With his tawny skin, jet hair and lithe body, he was a handsome man, and prosperous, too, by village standards. Nevertheless the village beauties never assailed him with flirtatious banter, the way that they did the other youths. They stood awkward and quiet, with eyes downcast, until he passed. No father had approached Grandma Moira, with whom he made his home, with offers of a dowry.

Simple people fear what they do not understand, and no one understood Nimon. The rumors had been repeated and embellished in the nineteen years since his birth. His mother Leileah, a fair virgin of good family, suddenly and inexplicably grew heavy with child. Disobeying her parents for the first time in her life, she refused to reveal the father. And when her time grew near, she shunned the attentions of the midwives, fleeing on her own to the forested hills. A week later she returned with her ebony-haired, green-eyed son.

The village folk, including Nimon's mother, all had hair the color of straw, eyes the color of sky. The babe was strange in other ways, too. He would stare at you for the longest time without blinking, his oval pupils huge and midnight black. His pudgy fingers were tipped with nails much longer and sharper than a normal baby's. He never cried.

After his birth, Leileah became as silent as her child. Her lovely flaxen hair grew long, tangled and unkempt. Her cornflower eyes sparked with madness. Within a month, she left her parents' home, moving into Grandma Moira's big, ramshackle house at the edge of the hills.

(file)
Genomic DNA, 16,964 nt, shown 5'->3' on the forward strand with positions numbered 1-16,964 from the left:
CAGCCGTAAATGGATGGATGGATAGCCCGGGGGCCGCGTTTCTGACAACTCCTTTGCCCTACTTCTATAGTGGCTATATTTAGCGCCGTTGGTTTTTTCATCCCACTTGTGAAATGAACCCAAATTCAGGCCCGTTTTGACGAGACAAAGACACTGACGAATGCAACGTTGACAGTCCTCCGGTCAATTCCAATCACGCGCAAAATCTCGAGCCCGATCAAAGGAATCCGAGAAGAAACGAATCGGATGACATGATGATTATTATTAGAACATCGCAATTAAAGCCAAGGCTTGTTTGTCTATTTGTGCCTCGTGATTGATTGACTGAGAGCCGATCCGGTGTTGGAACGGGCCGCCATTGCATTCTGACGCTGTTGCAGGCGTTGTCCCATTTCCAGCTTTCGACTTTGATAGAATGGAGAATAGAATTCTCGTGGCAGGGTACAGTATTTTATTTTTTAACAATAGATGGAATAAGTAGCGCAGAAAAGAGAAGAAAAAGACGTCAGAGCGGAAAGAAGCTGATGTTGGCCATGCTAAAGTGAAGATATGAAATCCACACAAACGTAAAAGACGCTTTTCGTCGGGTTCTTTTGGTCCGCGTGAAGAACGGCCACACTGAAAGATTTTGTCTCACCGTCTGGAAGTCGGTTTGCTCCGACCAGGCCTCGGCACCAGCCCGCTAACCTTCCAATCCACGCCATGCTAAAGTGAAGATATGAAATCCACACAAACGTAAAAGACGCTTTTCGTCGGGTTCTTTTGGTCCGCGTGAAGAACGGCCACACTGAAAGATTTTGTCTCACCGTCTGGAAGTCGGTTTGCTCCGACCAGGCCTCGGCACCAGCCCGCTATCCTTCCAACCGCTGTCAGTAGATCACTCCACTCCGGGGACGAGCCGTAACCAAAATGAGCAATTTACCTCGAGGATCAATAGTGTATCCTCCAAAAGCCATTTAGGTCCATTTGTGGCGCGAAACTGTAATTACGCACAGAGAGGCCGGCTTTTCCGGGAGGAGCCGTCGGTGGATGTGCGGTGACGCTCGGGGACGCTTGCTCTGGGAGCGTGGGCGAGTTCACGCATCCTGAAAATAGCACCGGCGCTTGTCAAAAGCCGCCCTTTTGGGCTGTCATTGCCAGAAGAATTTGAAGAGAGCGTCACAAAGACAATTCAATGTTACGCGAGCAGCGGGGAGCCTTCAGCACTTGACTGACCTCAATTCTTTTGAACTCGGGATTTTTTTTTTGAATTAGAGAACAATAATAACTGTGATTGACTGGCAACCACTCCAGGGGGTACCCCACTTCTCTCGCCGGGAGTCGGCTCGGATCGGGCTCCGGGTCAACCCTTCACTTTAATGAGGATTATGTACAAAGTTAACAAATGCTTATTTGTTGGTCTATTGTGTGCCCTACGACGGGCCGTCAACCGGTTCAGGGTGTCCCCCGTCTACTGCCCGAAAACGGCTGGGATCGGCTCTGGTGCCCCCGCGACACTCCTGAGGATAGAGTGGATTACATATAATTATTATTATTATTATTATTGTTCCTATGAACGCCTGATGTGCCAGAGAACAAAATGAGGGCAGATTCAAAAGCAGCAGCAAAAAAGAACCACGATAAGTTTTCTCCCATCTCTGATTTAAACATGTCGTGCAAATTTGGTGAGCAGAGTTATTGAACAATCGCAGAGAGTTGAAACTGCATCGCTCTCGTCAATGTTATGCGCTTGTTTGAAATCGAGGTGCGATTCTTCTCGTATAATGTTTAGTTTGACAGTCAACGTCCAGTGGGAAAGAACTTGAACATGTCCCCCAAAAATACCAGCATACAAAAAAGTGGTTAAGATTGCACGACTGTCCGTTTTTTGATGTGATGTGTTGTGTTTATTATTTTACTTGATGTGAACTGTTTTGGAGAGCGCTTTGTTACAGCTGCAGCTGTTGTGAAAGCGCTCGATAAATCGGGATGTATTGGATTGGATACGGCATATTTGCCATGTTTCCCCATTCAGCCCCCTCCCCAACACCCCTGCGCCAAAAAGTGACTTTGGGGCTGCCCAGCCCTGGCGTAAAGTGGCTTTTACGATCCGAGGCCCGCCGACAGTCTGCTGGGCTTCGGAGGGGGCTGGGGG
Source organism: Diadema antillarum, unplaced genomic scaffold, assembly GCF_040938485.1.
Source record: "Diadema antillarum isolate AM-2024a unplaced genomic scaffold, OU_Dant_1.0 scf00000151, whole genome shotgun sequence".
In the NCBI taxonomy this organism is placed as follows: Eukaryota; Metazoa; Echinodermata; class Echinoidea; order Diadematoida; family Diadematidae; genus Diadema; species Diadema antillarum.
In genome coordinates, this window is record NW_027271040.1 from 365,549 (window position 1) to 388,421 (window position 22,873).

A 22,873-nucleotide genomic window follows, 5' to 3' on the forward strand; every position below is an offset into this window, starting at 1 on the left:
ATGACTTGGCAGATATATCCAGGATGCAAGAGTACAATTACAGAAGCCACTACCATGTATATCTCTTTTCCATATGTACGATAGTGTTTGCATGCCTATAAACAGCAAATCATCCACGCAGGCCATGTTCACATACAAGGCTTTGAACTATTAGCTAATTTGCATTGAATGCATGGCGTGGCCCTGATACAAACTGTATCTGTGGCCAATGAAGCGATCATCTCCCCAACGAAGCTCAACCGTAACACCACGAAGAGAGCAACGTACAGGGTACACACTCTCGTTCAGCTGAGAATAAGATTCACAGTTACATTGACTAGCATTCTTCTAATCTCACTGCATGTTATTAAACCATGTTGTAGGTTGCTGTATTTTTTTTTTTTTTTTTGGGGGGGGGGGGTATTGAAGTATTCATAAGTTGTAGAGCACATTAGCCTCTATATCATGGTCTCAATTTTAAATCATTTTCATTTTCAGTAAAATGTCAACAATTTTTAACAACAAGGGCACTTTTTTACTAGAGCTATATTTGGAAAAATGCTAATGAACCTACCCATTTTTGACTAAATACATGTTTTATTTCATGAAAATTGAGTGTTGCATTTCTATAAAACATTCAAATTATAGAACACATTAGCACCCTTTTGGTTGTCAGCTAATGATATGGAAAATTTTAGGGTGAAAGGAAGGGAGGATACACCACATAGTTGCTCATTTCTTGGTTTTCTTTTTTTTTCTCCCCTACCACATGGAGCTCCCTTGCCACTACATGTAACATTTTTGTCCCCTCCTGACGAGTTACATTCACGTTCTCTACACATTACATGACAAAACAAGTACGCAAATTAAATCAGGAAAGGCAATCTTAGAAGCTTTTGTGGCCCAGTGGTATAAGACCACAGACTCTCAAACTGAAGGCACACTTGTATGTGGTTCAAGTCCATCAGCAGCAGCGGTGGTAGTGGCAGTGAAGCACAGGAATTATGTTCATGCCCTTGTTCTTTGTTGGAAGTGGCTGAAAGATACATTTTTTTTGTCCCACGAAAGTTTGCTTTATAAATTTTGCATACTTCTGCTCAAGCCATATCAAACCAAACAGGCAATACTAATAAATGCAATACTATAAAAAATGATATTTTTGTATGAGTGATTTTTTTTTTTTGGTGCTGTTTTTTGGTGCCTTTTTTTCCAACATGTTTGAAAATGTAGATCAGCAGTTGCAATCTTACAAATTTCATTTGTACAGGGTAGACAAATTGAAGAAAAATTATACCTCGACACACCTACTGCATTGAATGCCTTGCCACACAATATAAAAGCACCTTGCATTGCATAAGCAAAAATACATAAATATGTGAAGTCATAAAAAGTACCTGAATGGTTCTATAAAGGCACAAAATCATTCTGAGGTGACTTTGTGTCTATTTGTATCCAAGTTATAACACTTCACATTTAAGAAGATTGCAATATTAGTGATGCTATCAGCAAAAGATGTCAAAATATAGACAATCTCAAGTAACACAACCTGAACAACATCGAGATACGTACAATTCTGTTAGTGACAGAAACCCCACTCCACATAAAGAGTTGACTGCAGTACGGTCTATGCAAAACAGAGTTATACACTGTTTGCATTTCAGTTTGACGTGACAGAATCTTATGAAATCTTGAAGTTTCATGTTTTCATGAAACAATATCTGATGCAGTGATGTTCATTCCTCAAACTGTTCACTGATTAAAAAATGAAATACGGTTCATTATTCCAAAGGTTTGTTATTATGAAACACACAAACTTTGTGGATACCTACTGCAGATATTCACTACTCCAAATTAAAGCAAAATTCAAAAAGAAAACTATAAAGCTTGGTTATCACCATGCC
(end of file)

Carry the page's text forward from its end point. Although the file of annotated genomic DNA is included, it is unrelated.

Her family pleaded for her to stay. Secretly, though, they were relieved to have their stranger of a daughter out from under their roof. It seemed natural for her to go to Moira, strange drawn to strange. No one saw much of Leileah or Nimon after that. The people normally didn't tend to bother Moira, unless they needed a healing draught for their cows, or a love potion.

When Nimon was two, the wasting sickness came to the village. Nimon's mother died early; her parents followed a few weeks later. Some folk said that Leileah was punished for taking a stranger to her bed, and her parents for rejecting her afterwards. But people always like to talk. In truth, many in the village died; were all of them transgressors?

Still, tales of Nimon's mysterious parentage were always popular around the winter hearth. The father was an Arab prince, some claimed, who had galloped by the village on his white stallion and ravished Leileah as she was working in the fields. Others said that he was the Lord of the Underworld, well-known for ruining innocent virgins and carrying them back to his subterranean kingdom. A forest demon, still others claimed.
Hadn't Leileah fled to woods to give birth? Didn't the child have animal eyes and claws? Then someone would laugh, and change the subject.

So Nimon grew to manhood, orphaned, raised by a wise woman whom most people called crazy, shunned by the village. For the most part, he didn't care what the people thought of him. He roamed the forest, slinking along trails that only he could see, bringing colored stones or wild herbs back to his adoptive mother. He ran through the fields, naked and glorying in his strength, laughing when the girls busy with the planting or the harvest blushed and looked away.